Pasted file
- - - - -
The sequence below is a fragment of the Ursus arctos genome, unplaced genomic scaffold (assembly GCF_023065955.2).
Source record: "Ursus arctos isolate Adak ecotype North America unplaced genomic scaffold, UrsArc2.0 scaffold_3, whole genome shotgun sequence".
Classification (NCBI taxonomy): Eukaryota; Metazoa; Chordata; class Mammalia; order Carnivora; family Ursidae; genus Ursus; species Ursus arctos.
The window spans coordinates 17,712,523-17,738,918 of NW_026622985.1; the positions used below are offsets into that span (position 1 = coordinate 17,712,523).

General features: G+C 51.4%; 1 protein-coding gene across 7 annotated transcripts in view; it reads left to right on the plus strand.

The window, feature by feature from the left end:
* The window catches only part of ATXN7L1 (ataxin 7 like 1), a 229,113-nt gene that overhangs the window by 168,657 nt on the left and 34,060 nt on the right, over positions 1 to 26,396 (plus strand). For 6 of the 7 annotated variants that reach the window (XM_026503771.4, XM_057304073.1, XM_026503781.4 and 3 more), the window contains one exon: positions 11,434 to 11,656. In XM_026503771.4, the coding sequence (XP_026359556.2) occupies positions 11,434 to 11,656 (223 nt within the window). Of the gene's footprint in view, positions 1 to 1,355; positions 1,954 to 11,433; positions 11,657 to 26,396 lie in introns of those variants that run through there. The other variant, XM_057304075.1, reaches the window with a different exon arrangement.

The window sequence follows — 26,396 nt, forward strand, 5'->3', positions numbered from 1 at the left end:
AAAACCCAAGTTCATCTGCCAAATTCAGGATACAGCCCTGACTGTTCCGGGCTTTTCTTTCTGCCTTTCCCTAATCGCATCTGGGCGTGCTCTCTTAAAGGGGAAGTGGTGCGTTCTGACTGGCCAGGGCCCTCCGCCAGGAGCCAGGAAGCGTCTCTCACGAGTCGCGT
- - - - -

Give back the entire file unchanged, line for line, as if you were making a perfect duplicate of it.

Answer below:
The sequence below is a fragment of the Ursus arctos genome, unplaced genomic scaffold (assembly GCF_023065955.2).
Source record: "Ursus arctos isolate Adak ecotype North America unplaced genomic scaffold, UrsArc2.0 scaffold_3, whole genome shotgun sequence".
Classification (NCBI taxonomy): Eukaryota; Metazoa; Chordata; class Mammalia; order Carnivora; family Ursidae; genus Ursus; species Ursus arctos.
The window spans coordinates 17,712,523-17,738,918 of NW_026622985.1; the positions used below are offsets into that span (position 1 = coordinate 17,712,523).

General features: G+C 51.4%; 1 protein-coding gene across 7 annotated transcripts in view; it reads left to right on the plus strand.

The window, feature by feature from the left end:
* The window catches only part of ATXN7L1 (ataxin 7 like 1), a 229,113-nt gene that overhangs the window by 168,657 nt on the left and 34,060 nt on the right, over positions 1 to 26,396 (plus strand). For 6 of the 7 annotated variants that reach the window (XM_026503771.4, XM_057304073.1, XM_026503781.4 and 3 more), the window contains one exon: positions 11,434 to 11,656. In XM_026503771.4, the coding sequence (XP_026359556.2) occupies positions 11,434 to 11,656 (223 nt within the window). Of the gene's footprint in view, positions 1 to 1,355; positions 1,954 to 11,433; positions 11,657 to 26,396 lie in introns of those variants that run through there. The other variant, XM_057304075.1, reaches the window with a different exon arrangement.

The window sequence follows — 26,396 nt, forward strand, 5'->3', positions numbered from 1 at the left end:
AAAACCCAAGTTCATCTGCCAAATTCAGGATACAGCCCTGACTGTTCCGGGCTTTTCTTTCTGCCTTTCCCTAATCGCATCTGGGCGTGCTCTCTTAAAGGGGAAGTGGTGCGTTCTGACTGGCCAGGGCCCTCCGCCAGGAGCCAGGAAGCGTCTCTCACGAGTCGCGT